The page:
Tijuana, on the Baja California Gold Coast, has revamped its image and refocused tourism from the hawkers of gaudy kitsch on Avenida Revolucion, a questionable nightlife scene, and sketchy timeshare schemes, to a version that emphasizes food, culture, and the arts. Though the former aspects of the city still thrive, and if you’re feeling their nostalgic pull you won’t be disappointed, it’s the new Baja Med cuisine, boutique hotels, holistic spas, cultural attractions, and vibrant art scene that are taking center stage these days. The new Tijuana is appealing to more sophisticated travelers from hipsters to foodies to health enthusiasts.
During the 1920s, when prohibition came to San Diego, people turned to Tijuana in droves for their entertainment where drinking and gambling were both legal. Avenida Revolución became a tourism hot spot with grand casinos like the Agua Caliente Touristic Complex at the center of the action. The Agua Caliente offered “excursionists” a hotel, spa, dog track with betting, golf course, gambling casino, and even a private airport. Soon the city began to grow with the people from around the country streaming in looking for opportunities in the tourism industry. Over the years, national and world events brought an ebb and flow to tourism in Tijuana, which is currently experiencing a new influx of savvy travelers.
Baja Med cuisine was brought to the attention of the world via the new wave of television chefs like Anthony Bourdain. It is a fusion of traditional regional foods with an emphasis on seafood, chiles, and local fresh ingredients with traditional Asian and Mediterranean flavors like spices, sundried tomatoes, vinaigrettes, and aromatic oils. For the best Baja Med Tijuana has to offer, try La Querencia or El Taller Baja Med Cocina, which both feature Chef Miguel Angel Guerrero, or try Mision 19 or Erizo, which are owned and operated by Chef Javier Plascencia. Both chefs are icons of Baja Med cuisine.
Other great restaurants in the Tijuana food scene that are less expensive, but equally unique and delicious include El Mazateno (for the best shrimp tacos anywhere), Terraza Vallarta, or any of the five restaurants in the Food Garden collective on the edge of the Zona Gastronomica – Tacos Kokopelli, La Taqueseria, Los Chilaquiles, Creperie La Luna, and Pintxos. From a smoked marlin in Yucateco sauce taco to a pina taco with strawberry cream sauce, topped with almonds, you can’t go wrong at the Food Garden.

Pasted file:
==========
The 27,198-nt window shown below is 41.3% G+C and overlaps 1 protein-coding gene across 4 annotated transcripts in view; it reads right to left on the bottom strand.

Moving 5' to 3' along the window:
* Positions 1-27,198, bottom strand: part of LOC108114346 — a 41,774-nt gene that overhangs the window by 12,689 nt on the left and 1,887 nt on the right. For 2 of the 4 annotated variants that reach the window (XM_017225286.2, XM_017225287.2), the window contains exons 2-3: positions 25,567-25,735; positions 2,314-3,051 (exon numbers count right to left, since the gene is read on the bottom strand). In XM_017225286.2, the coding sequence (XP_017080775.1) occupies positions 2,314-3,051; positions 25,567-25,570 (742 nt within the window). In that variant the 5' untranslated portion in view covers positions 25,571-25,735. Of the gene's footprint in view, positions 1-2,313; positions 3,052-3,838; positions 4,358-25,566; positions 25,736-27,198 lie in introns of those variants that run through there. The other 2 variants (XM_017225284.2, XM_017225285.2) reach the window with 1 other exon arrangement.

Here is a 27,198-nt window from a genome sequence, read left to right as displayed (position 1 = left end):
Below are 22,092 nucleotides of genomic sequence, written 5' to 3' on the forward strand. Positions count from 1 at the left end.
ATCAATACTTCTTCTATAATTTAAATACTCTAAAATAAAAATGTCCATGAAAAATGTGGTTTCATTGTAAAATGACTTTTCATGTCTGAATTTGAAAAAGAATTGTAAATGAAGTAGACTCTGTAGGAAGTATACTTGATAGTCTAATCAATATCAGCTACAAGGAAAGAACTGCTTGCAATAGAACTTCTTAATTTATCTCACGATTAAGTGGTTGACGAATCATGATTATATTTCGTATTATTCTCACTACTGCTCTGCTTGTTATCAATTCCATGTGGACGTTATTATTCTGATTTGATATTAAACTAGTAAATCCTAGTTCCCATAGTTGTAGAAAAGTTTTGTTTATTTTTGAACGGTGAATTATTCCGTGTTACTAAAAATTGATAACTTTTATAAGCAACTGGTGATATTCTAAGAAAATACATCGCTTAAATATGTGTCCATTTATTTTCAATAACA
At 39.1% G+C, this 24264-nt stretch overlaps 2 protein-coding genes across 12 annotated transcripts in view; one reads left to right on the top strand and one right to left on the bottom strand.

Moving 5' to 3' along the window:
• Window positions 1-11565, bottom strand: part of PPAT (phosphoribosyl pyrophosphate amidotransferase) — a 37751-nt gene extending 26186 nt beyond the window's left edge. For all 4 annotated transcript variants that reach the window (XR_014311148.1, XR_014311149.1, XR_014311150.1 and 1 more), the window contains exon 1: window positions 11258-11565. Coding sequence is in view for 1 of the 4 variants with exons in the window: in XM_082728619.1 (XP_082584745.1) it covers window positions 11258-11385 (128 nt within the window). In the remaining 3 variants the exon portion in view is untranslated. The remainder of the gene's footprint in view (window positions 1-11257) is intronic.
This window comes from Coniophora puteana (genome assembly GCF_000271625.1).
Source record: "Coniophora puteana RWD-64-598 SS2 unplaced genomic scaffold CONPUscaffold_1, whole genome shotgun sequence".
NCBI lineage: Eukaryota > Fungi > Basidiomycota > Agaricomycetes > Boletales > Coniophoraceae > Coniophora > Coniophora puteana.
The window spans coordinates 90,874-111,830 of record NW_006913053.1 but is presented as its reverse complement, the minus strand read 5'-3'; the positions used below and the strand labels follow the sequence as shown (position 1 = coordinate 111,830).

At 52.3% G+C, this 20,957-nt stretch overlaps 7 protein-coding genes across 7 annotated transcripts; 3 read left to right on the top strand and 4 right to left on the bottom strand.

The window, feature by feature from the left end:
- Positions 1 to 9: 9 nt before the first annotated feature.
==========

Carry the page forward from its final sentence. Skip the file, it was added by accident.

The Zona Rio is the cultural hub of Tijuana. Here you’ll find an upscale shopping district, boutique hotels, Tijuana’s oldest church – Our Lady of Guadalupe Cathedral, Museo de las Californias, Avenue of the Heroes, the Baja Cultural Institute, and topping the must-see list of cultural experiences – the Centro Cultural Tijuana (CECUT) where visitors can take in dance shows, art exhibitions, concerts, and more; it’s the most popular attraction in Tijuana. Check the center’s schedule of events during your stay. Make a reservation for a wine-tasting at L.A. Cetto Winery, or schedule a spa treatment at Vit Spa Aguacaliente Tijuana.
In recent years, the Tijuana art ancene has trended away from more formal museum venues to intimate and independent galleries popping up in inviting pasajes, or art alleys, around the city. Such spaces usually include independent galleries with the artist often on premises, studios, bookstores, coffee shops and the like. To experience Tijuana’s nouveau art scene, visitors won’t want to miss a stroll through the local art alley of Pasaje Gomez located between 3rd and 4th Streets off Avenida Revolución beneath the Lafayette Hotel. Check out La Tentacion Gallery and Oaxaca Collective among other art shops and stands, plus the quaint Mua Café and Caesar’s Restaurant, home of the original Caesar salad. Another must-see is the newly redeveloped Pasaje Rodriguez in the downtown city center, where the artists are heavily invested in its look, feel, and future. Check out Espacio Freelance and 206 Arte Contemporaneo galleries among the other shops and cafes. Of course, visitors will also want to try to catch a tour of the city’s street murals.
Tijuana Things to See and Do
There are a few boutique hotels in Tijuana that have impressed travelers, one of which is the elegant Hotel Lucerna. The stunning hotel has both rooms and suites, plus two on-site upscale restaurants. The hotel also has a gorgeous tropical pool, a gym, wireless Internet, and 24-hour medical service. It’s conveniently located along Paseo de los Héroes at the epicenter of the Zona Rio cultural hub.
If you’re just looking for a daytrip, but want an authentic Tijuana tour that doesn’t follow the stereotypical gringo path and also ensures that you experience the new tastes, cultural, and artistic sensations of Tijuana, maybe a tour with Turista Libre would be for you. This young American journalist turned expat tour operator hails from the Midwest, but lives in Tijuana. He offers a variety of themed daytrips that you can see on his website. Drive or walk across the border yourself and head to the beaches, one of the top attractions in TJ. Be sure to stop by one of the many beach cafés for shrimp or swordfish tacos and a margarita or one of several outstanding Mexican beers. Viva la Mexico!